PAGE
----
Potential 2011 NFL Lockout tightens draft prospects wallets

    While Northwestern is not nationally regarded as being a breeding ground for professional players, the ‘Cats manage to put a player or two in the NFL each year. With several players on the current roster with National Football League (NFL) potential, the state of the league could dictate their futures.

    Who wouldn’t want to play in the NFL? Upsets occur weekly while two undefeated teams currently lead the league and plenty others have high aspirations within reach. Franchises have balanced (somewhat). Owners and fans alike believe the hype and embrace the expectations. The current season has been a dramatic one, to say the least.

    For fans and ‘Cats alike, it’s too bad it may be one of few left.

    The NFL’s collective bargaining agreement is expected to end in 2010 if owners and the NFL Player’s Association (NFLPA) do not compromise. Owners expect an adjusted salary cap for the league, which includes a rookie salary cap. The NFLPA wants fair and equal representation for their players, draftees or not.

    The constant strife, however, calls into question the league’s future. Commissioner Roger Goodell said that the league will not renew the current collective bargaining agreement by its May 21st deadline citing:

    “Our objective is to fix these problems in a new CBA [collective bargaining agreement], one that will provide adequate incentives to grow the game, ensure the unparalleled competitive balance that has sustained our fans’ interest, and afford the players fair and increasing compensation and benefits.”

    As a result, the NFL could face a cap-less 2010 and a lockout in 2011.

    With the future unclear, college football players are forced to reconsider their options. Some who feel their NFL future is in doubt will likely remain in school and pursue an education; conversely, touted prospects, pressured by their peers, will come out early as juniors to grab the purse while it’s still full. Some will request exorbitant amounts of money for unproven professional ability and follow the Michael Crabtree cult.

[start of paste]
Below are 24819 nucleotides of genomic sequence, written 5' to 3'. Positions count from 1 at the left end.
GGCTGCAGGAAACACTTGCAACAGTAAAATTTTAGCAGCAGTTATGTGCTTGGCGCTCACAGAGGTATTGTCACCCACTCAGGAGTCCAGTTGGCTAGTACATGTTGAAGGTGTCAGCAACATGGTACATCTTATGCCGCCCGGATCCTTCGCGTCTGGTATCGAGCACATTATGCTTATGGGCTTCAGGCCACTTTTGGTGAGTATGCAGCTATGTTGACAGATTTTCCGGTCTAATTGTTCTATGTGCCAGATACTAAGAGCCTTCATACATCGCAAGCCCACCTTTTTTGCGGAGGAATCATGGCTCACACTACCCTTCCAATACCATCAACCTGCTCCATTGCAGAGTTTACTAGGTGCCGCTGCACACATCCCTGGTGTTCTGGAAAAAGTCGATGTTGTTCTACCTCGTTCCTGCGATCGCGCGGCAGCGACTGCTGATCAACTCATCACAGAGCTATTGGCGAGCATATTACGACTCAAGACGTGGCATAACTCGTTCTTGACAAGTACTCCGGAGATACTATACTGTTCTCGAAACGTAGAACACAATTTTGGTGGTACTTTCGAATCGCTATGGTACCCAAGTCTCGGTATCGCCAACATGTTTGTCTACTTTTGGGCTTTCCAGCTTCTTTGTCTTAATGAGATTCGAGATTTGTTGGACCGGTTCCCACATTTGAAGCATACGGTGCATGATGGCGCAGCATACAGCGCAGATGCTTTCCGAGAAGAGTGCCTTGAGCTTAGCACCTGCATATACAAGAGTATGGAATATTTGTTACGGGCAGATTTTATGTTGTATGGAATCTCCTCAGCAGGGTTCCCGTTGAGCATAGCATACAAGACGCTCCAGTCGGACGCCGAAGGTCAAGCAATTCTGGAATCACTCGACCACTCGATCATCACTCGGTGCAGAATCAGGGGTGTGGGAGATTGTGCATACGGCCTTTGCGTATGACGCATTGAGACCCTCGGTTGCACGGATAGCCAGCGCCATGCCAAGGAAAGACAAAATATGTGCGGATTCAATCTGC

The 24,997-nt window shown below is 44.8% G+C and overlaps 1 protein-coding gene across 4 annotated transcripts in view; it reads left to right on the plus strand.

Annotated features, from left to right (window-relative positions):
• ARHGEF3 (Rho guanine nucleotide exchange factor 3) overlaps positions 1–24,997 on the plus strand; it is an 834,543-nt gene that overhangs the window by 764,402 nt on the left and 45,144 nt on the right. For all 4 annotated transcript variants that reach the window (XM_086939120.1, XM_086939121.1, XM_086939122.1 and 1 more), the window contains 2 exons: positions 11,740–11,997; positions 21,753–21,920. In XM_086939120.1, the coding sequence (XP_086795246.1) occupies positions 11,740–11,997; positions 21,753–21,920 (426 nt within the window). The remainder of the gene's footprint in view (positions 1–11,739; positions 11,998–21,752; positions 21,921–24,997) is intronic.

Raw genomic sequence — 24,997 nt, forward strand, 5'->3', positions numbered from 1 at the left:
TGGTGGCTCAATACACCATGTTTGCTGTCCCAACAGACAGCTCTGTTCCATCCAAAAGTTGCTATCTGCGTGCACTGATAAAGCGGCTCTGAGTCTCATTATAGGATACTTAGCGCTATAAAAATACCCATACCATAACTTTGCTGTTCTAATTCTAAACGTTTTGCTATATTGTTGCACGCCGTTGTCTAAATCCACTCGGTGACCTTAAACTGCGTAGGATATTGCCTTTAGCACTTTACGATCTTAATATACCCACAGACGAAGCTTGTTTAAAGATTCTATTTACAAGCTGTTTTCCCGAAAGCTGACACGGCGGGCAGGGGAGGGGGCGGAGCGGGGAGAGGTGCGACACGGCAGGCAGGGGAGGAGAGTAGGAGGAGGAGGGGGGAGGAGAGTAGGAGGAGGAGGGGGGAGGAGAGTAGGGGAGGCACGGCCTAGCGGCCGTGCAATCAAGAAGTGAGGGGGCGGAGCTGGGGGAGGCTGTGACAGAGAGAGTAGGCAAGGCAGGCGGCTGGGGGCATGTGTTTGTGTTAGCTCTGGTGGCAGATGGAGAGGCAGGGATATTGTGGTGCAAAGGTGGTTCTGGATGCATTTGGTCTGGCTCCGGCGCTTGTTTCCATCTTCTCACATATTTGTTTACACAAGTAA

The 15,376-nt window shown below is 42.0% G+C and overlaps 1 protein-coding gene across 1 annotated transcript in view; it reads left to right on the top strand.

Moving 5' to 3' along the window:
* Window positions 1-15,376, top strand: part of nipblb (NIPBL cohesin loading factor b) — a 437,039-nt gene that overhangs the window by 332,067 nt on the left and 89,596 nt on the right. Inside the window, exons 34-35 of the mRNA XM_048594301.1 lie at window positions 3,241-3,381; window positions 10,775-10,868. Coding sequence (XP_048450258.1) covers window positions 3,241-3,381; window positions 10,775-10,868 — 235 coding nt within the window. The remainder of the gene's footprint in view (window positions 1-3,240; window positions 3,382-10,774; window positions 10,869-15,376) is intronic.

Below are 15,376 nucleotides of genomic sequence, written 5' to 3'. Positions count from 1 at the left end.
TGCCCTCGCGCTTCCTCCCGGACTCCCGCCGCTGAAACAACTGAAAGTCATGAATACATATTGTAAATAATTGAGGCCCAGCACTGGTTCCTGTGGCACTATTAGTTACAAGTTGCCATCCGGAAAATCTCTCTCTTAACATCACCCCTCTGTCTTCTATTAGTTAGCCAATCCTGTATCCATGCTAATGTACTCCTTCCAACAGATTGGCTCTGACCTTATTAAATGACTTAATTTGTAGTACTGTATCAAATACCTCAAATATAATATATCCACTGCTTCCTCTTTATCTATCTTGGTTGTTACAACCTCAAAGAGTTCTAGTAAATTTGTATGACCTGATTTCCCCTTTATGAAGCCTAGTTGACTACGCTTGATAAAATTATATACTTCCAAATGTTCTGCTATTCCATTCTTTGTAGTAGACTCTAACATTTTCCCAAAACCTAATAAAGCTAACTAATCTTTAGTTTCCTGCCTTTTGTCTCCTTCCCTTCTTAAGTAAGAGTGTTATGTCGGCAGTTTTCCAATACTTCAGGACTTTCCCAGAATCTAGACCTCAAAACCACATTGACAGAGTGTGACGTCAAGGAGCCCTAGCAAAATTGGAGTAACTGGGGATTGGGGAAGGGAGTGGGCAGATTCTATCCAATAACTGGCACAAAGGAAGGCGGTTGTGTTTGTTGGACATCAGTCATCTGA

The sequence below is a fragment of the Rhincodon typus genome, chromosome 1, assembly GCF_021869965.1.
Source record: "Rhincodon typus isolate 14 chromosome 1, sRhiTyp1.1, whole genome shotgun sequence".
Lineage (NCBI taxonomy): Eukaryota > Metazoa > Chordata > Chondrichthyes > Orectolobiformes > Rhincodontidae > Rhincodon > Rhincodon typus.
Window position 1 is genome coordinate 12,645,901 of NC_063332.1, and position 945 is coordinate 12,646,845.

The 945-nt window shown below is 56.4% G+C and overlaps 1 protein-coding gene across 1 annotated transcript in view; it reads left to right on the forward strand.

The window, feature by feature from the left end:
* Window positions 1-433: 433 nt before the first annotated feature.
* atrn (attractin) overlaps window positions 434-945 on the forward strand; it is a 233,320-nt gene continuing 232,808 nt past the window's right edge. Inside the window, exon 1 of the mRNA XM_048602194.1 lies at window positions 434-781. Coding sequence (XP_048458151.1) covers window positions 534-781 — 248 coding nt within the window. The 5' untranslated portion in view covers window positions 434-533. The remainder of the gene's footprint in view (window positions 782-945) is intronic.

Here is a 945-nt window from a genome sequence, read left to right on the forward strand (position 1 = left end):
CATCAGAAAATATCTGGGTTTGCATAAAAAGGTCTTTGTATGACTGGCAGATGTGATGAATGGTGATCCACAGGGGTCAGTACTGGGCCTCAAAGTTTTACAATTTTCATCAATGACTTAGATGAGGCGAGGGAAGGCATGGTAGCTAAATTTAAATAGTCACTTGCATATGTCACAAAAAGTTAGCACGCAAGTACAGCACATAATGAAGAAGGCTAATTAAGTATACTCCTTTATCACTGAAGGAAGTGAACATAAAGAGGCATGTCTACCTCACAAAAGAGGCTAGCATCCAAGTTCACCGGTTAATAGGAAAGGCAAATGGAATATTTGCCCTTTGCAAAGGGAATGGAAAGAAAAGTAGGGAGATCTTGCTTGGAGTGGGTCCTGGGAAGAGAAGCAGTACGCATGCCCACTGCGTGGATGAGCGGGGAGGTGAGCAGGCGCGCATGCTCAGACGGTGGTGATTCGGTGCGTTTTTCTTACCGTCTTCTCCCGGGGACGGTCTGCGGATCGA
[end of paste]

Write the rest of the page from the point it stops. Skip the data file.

“If the young man can go and be a potentially top 32 pick, then he needs to go,” Northwestern football head coach Pat Fitzgerald said, “That’s once-in-a-lifetime money.”

    But a cap-less 2010 could prove unfavorable for those with wishful thinking. With the rebounding economy, owners would feel weary going for someone unproven for too much money, especially if they show questionable character. Instead, one could acquire a veteran for worth, despite expense. The same logic applies to late-round draft picks because owners would prefer only to pay for a sure thing, which is unfortunate for Northwestern players, who are usually picked in a late round or not drafted at all. With these changes, players like Tyrell Sutton may not get a chance to make a roster.

    “A lot of agents and runners are going to tell them to come out now to make some money,” Fitzgerald said, “It’s on a case-by-case basis.”

    Hope is a relative term when it comes to a prospect’s future. For some, money is the only incentive. For others, it is all about the dream. With the NFL’s future held by a thread, staying in school may be the only option. Lucky for Northwestern football players, they always have one of the best degrees in the country to fall back on. Recent graduate Eric Peterman tried out for the Chicago Bears with the knowledge that he could fall back on a job with American Airlines.

    “Anything could happen in football,” senior wide receiver Zeke Markshausen said. “I could get hurt tomorrow, but my education would still be there.”


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